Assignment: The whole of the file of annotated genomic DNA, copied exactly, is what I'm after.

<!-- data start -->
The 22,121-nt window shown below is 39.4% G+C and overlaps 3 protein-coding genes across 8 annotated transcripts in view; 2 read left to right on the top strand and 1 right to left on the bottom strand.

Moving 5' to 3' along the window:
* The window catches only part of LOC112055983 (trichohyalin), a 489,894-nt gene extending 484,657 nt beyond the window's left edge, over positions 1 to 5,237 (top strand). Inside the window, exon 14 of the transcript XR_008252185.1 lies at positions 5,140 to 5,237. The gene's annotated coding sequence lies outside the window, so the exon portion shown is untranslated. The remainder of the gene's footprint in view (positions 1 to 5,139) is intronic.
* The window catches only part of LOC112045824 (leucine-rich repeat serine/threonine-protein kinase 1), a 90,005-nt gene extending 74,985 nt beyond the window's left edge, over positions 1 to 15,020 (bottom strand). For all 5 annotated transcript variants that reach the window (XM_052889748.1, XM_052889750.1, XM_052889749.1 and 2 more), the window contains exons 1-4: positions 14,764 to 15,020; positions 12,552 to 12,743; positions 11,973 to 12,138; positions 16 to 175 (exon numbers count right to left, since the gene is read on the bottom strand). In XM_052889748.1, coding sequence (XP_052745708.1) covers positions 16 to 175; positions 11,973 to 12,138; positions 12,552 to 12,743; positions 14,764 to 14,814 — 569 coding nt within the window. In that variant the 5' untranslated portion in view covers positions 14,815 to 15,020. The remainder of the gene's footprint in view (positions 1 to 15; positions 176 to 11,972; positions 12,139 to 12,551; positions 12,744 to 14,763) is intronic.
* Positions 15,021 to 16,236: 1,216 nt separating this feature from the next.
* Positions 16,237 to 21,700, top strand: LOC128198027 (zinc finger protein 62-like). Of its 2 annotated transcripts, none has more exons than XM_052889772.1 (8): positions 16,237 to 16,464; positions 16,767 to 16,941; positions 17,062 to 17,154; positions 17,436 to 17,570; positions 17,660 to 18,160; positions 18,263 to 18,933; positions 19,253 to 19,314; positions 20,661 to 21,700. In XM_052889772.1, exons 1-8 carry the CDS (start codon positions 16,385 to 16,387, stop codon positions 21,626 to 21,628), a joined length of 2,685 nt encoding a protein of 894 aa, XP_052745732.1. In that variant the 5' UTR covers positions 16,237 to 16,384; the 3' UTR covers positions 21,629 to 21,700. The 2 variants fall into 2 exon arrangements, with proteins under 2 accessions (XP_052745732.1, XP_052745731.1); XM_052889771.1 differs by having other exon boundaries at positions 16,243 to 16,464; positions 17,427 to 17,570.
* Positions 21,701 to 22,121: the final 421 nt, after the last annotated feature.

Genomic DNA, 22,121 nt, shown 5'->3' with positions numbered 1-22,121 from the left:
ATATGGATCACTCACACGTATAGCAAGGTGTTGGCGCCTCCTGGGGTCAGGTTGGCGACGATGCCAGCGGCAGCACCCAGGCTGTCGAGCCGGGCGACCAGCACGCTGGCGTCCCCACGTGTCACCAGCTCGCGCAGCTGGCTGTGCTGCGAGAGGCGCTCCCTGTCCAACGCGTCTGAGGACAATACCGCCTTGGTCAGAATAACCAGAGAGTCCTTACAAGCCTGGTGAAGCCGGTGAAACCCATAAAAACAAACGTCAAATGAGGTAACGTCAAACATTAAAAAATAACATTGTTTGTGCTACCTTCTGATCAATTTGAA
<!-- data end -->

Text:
The 22,121-nt window shown below is 39.4% G+C and overlaps 3 protein-coding genes across 8 annotated transcripts in view; 2 read left to right on the top strand and 1 right to left on the bottom strand.

Moving 5' to 3' along the window:
* The window catches only part of LOC112055983 (trichohyalin), a 489,894-nt gene extending 484,657 nt beyond the window's left edge, over positions 1 to 5,237 (top strand). Inside the window, exon 14 of the transcript XR_008252185.1 lies at positions 5,140 to 5,237. The gene's annotated coding sequence lies outside the window, so the exon portion shown is untranslated. The remainder of the gene's footprint in view (positions 1 to 5,139) is intronic.
* The window catches only part of LOC112045824 (leucine-rich repeat serine/threonine-protein kinase 1), a 90,005-nt gene extending 74,985 nt beyond the window's left edge, over positions 1 to 15,020 (bottom strand). For all 5 annotated transcript variants that reach the window (XM_052889748.1, XM_052889750.1, XM_052889749.1 and 2 more), the window contains exons 1-4: positions 14,764 to 15,020; positions 12,552 to 12,743; positions 11,973 to 12,138; positions 16 to 175 (exon numbers count right to left, since the gene is read on the bottom strand). In XM_052889748.1, coding sequence (XP_052745708.1) covers positions 16 to 175; positions 11,973 to 12,138; positions 12,552 to 12,743; positions 14,764 to 14,814 — 569 coding nt within the window. In that variant the 5' untranslated portion in view covers positions 14,815 to 15,020. The remainder of the gene's footprint in view (positions 1 to 15; positions 176 to 11,972; positions 12,139 to 12,551; positions 12,744 to 14,763) is intronic.
* Positions 15,021 to 16,236: 1,216 nt separating this feature from the next.
* Positions 16,237 to 21,700, top strand: LOC128198027 (zinc finger protein 62-like). Of its 2 annotated transcripts, none has more exons than XM_052889772.1 (8): positions 16,237 to 16,464; positions 16,767 to 16,941; positions 17,062 to 17,154; positions 17,436 to 17,570; positions 17,660 to 18,160; positions 18,263 to 18,933; positions 19,253 to 19,314; positions 20,661 to 21,700. In XM_052889772.1, exons 1-8 carry the CDS (start codon positions 16,385 to 16,387, stop codon positions 21,626 to 21,628), a joined length of 2,685 nt encoding a protein of 894 aa, XP_052745732.1. In that variant the 5' UTR covers positions 16,237 to 16,384; the 3' UTR covers positions 21,629 to 21,700. The 2 variants fall into 2 exon arrangements, with proteins under 2 accessions (XP_052745732.1, XP_052745731.1); XM_052889771.1 differs by having other exon boundaries at positions 16,243 to 16,464; positions 17,427 to 17,570.
* Positions 21,701 to 22,121: the final 421 nt, after the last annotated feature.

Genomic DNA, 22,121 nt, shown 5'->3' with positions numbered 1-22,121 from the left:
ATATGGATCACTCACACGTATAGCAAGGTGTTGGCGCCTCCTGGGGTCAGGTTGGCGACGATGCCAGCGGCAGCACCCAGGCTGTCGAGCCGGGCGACCAGCACGCTGGCGTCCCCACGTGTCACCAGCTCGCGCAGCTGGCTGTGCTGCGAGAGGCGCTCCCTGTCCAACGCGTCTGAGGACAATACCGCCTTGGTCAGAATAACCAGAGAGTCCTTACAAGCCTGGTGAAGCCGGTGAAACCCATAAAAACAAACGTCAAATGAGGTAACGTCAAACATTAAAAAATAACATTGTTTGTGCTACCTTCTGATCAATTTGAA